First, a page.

The purpose of the system is to enable analysts to quickly review monitored government websites in order to report on meaningful changes. In order to do so, the system, a.k.a. Scanner, does several major tasks:

  1. Interfaces with other archival services (like the Internet Archive) to save snapshots of web pages.
  2. Imports those snapshots and other metadata from archival sources.
  3. Determines which snapshots represent a change from a previous version of the page.
  4. Process changes to automatically determine a priority or sift out meaningful changes for deeper analysis by humans.
  5. Volunteers and experts work together to further sift out meaningful changes and qualify them for journalists by writing reports.
  6. Journalists build narratives and amplify stories for the wider public.

Identifying "Meaningful Changes"

The majority of changes to web pages are not relevant and we want to avoid presenting those irrelevant changes to human analysts. Identifying irrelevant changes in an automated way is not easy, and we expect that analysts will always be involved in a decision about whether some changes are "important" or not.

However, as we expand the number of web pages we monitor, we definitely need to develop tools to reduce the number of pages that analysts must look at.

Some examples of meaningless changes:

  • it's not unusual for a page to have a view counter on the bottom. In this case, the page changes by definition every time you view it.
  • many sites have "content sliders" or news feeds that update periodically. This change may be "meaningful", in that it's interesting to see news updates. But it's only interesting once, not (as is sometimes seen) 1000 or 10000 times.

An example of a meaningful change:

  • In February, we noticed a systematic replacement of the word "impact" with the word "effect" on one website. This change is very interesting because while "impact" and "effect" have similar meanings, "impact" is a stronger word. So, there is an effort being made to weaken the language on existing sites. Our question is in part: what tools would we need in order to have this change flagged by our tools and presented to the analyst as potentially interesting?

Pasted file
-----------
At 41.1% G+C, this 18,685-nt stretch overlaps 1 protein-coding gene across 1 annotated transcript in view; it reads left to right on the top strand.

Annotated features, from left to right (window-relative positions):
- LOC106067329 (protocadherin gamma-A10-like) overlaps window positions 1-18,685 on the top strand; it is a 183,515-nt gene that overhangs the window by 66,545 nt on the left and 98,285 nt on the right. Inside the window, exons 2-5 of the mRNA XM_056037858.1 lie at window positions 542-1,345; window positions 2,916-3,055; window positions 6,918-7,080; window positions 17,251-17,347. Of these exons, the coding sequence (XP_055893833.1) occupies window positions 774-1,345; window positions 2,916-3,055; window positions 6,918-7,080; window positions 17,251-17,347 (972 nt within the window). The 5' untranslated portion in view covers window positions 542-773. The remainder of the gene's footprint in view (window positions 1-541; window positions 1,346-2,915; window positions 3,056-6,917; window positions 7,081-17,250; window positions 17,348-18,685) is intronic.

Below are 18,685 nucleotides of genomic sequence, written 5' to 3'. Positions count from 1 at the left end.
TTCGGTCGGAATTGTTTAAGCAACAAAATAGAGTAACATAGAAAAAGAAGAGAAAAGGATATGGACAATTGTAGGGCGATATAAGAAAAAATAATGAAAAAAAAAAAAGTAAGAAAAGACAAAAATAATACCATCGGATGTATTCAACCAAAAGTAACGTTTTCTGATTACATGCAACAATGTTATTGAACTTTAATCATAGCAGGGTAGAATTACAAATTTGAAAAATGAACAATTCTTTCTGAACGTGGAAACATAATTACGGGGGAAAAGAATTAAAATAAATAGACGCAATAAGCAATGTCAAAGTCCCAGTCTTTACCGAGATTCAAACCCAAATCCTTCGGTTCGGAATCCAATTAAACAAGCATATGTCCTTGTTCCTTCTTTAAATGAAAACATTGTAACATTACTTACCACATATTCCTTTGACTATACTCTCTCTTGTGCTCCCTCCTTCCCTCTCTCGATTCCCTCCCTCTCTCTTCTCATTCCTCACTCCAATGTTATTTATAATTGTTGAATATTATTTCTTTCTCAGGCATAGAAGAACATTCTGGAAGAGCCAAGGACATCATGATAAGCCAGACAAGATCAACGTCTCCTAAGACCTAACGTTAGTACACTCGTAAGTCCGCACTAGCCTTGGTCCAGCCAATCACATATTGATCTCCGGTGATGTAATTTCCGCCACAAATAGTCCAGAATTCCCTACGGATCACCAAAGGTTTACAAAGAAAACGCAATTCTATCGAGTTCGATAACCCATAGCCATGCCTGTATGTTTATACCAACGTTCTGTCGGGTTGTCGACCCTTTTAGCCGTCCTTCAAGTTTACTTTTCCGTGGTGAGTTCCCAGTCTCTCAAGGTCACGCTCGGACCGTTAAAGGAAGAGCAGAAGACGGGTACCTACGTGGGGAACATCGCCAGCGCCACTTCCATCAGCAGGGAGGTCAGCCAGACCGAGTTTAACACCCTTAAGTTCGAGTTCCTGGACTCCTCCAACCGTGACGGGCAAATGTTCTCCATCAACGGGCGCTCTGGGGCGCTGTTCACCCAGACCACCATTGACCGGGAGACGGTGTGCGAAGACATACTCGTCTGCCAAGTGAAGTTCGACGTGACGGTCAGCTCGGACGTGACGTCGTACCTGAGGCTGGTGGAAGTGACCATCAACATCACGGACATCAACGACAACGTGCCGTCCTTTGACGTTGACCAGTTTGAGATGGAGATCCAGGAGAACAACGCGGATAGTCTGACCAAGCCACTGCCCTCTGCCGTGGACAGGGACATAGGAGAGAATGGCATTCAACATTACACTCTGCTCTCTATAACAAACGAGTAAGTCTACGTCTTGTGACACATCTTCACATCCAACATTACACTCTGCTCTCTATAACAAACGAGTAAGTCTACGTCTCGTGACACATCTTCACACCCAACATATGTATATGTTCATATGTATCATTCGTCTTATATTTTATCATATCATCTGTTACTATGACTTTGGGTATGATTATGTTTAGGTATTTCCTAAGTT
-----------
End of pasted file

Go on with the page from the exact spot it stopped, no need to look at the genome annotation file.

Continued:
Sample Data

The example-data folder contains examples of website changes to use for analysis.

Code of Conduct

This repository falls under EDGI's Code of Conduct.

Contributors

Individuals

This project wouldn’t exist without a lot of amazing people’s help. Thanks to the following for their work reviewing URL's, monitoring changes, writing reports, and a slew of so many other things!

Contributions Name
🔢 Chris Amoss
🔢 📋 🤔 Maya Anjur-Dietrich
🔢 Marcy Beck
🔢 📋 🤔 Andrew Bergman
📖 Kelsey Breseman
🔢 Madelaine Britt
🔢 Ed Byrne
🔢 Morgan Currie
🔢 Justin Derry
🔢 📋 🤔 Gretchen Gehrke
🔢 Jon Gobeil
🔢 Pamela Jao
🔢 Sara Johns
🔢 Abby Klionski
🔢 Katherine Kulik
🔢 Aaron Lamelin
🔢 📋 🤔 Rebecca Lave
🔢 Eric Nost
📖 Karna Patel
🔢 Lindsay Poirier
🔢 📋 🤔 Toly Rinberg
🔢 Justin Schell
🔢 Lauren Scott
🤔 🔍 Nick Shapiro
🔢 Miranda Sinnott-Armstrong
🔢 Julia Upfal
🔢 Tyler Wedrosky
🔢 Adam Wizon
🔢 Jacob Wylie

(For a key to the contribution emoji or more info on this format, check out “All Contributors.”)

Sponsors & Partners

Finally, we want to give a huge thanks to partner organizations that have helped to support this project with their tools and services:

License & Copyright

Copyright (C) 2017-2020 Environmental Data and Governance Initiative (EDGI)
Creative Commons License Web Monitoring documentation in this repository is licensed under a Creative Commons Attribution-ShareAlike 4.0 International License. See the LICENSE file for details.

Software code in other Web Monitoring repositories is generally licensed under the GPL v3 license, but make sure to check each repository’s README for specifics.

About

Documentation and project-wide issues for the Website Monitoring project (a.k.a. "Scanner")